All Malt Beers

US All Malt Beers in the post-Repeal Era

The employment of . . . malt adjuncts must be accepted as an absolute necessity for the demands of the American Public, so far as taste, flavor and general character of United States beers and ales are concerned. Particularly so, when our characteristic American barley-malt is used in the brewing processes. Many brewers have tried to market all-malt beers in the United States but only very few were even moderately successful from a financial standpoint. If our American Public really desired all-malt beers and ale, there is no doubt that our brewers would produce such.


Gustave L. Goob (former instructor at the Wahl-Henius Institute)

The American Brewer - October 1935

Are Any American Beers Made Without Adjuncts?

Yes. However only a few all-malt beers are produced in the U.S.A.


Master Brewers Association of America

“U. C. MATT’S PREMIUM LAGER” is an all malt beer blended with 100% imported hops. It is brewed from an old formula brought over from Europe by our President, F. X. Matt, not available before, because we did not have the facilities to produce it. Now, however, in our new $1,000,000 brew house we can, in a very limited way offer for “enjoyment unlimited” “U.C. MATT’S PREMIUM LAGER”.

This lager is designed primarily for the connoisseur of beer, who would normally enjoy a European beer over our domestic types. It is produced in limited amounts of the finest imported materials. (1949)

Matt's Premium Beer from the West End Brewing Company would become the re-named F. X. Matt Brewing Co.'s flagship by the 1980's. By then it had been reformulated as an adjunct lager, with the label reading:

"Brewed from a blend of hand selected domestic and imported hops, choice barley malt, rice and corn."

It would essentially be replaced as the brewer's premium brand by the Saranac line by the 1990's.

The Adam Gettelman Brewing Co. was a small Milwaukee brewery surrounded by the huge, nationally-distributing breweries of Pabst, Blatz, Schlitz and Miller when the latter bought the company in 1961 and closed the brewery the next year.

Miller would use the "Gettleman" labels as a regional economy label for many years and Gettelman was the source of their current "Milwaukee's Best" brand.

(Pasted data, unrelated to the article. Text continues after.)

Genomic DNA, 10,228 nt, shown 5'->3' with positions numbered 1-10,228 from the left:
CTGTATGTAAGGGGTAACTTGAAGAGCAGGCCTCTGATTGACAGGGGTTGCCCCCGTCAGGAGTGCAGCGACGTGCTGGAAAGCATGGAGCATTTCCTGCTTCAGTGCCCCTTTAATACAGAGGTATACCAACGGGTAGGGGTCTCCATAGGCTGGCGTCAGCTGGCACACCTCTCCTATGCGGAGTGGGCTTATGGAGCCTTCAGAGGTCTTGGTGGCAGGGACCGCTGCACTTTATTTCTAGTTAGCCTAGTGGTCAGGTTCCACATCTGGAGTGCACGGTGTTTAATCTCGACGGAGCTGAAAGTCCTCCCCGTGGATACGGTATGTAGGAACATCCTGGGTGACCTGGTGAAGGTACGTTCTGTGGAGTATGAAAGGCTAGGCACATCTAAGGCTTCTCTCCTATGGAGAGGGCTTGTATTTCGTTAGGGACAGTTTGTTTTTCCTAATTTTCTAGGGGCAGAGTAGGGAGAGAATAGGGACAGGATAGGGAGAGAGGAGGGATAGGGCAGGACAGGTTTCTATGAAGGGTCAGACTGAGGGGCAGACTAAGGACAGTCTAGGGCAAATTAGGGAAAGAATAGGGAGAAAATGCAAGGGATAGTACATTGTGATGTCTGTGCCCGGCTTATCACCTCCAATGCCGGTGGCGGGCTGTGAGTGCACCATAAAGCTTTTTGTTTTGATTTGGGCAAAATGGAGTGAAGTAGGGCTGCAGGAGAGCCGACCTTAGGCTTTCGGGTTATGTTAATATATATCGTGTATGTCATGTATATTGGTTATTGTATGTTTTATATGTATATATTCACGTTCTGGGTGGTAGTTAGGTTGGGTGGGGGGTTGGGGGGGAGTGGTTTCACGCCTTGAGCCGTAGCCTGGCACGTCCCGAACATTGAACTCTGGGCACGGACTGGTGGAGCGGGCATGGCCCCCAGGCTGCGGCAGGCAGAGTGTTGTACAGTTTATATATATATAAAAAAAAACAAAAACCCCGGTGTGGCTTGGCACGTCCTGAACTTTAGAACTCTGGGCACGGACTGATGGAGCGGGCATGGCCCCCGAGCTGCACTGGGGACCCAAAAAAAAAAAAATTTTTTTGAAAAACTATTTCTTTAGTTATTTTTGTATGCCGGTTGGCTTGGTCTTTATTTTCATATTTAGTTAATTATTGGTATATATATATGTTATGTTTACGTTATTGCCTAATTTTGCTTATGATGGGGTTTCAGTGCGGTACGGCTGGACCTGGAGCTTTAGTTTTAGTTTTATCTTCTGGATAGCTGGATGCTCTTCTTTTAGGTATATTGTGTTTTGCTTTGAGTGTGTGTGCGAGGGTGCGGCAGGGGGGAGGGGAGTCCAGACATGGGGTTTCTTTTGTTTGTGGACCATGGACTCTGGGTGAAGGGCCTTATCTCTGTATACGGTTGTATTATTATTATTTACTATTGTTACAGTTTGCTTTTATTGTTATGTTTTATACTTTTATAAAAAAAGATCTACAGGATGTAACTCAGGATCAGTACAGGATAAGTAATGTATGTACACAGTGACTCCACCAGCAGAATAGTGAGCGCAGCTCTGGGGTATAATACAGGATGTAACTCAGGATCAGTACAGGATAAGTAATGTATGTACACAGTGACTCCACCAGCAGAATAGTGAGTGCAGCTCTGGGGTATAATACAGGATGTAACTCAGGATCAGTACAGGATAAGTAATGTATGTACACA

Miller even produced a small batch of the all malt

Gettleman $1000 Beer a few years ago.

Genesee Beer is one of the few all-malt beers brewed in this country. No cheap malt substitutes, such as rice or corn grits are used to make it, and you can taste the difference. (Genesee ad, 1935)

"TROMMER'S WHITE LABEL BEER is brewed from the world's finest Barley-Malt and costly imported Hops - and contains no rice, corn or grits."

With breweries in Brooklyn and Orange, NJ in the 1930's through the early 1950's, the John F. Trommer, Inc. Brewing Company claimed that Trommer's White Label Beer was "America's largest-selling Malt Beer". They also brewed one of the few all-malt ales, using Kent hops.

Genesee in Rochester, NY also owned the Syracuse Brewery, Inc. which brewed the all malt lager Par-Ex, in the 1930's.

There are two kinds of beer brewed in the United States. One is made from hops, malt and either rice or corn; another from malt and hops. TROMMER’S MALT BEER is brewed from the latter formula. TROMMER’S has been an all-malt beer for 42 years without deviation (remember the famous White Label near beer?) You won’t find many all-malt beers (do you know another one?) – for they cost more to brew. Its all-malt base gives TROMMER’S a fuller, more satisfying and more mellow body, which you will like. And it costs no more than the other beers. Order TROMMER’S BOCK or TROMMER’S LIGHT, DARK and WHITE LABEL.

---- 1935 TROMMER'S ad

CLIPPER BEER was one of many brands brewed by Youngstown Ohio's Renner Brewing Co.

Olt Bros. Brewing Company of Dayton, Ohio brewed an all-malt beer (as well as a cream ale advertised as being "... very rich in malt and hops..." though it is unclear if it, too, was all-malt) into the late 1930s, when they hired a new brewmaster, Wm. Reis, who reformulated their "Superba" brand to include a grain adjunct. They closed in 1941.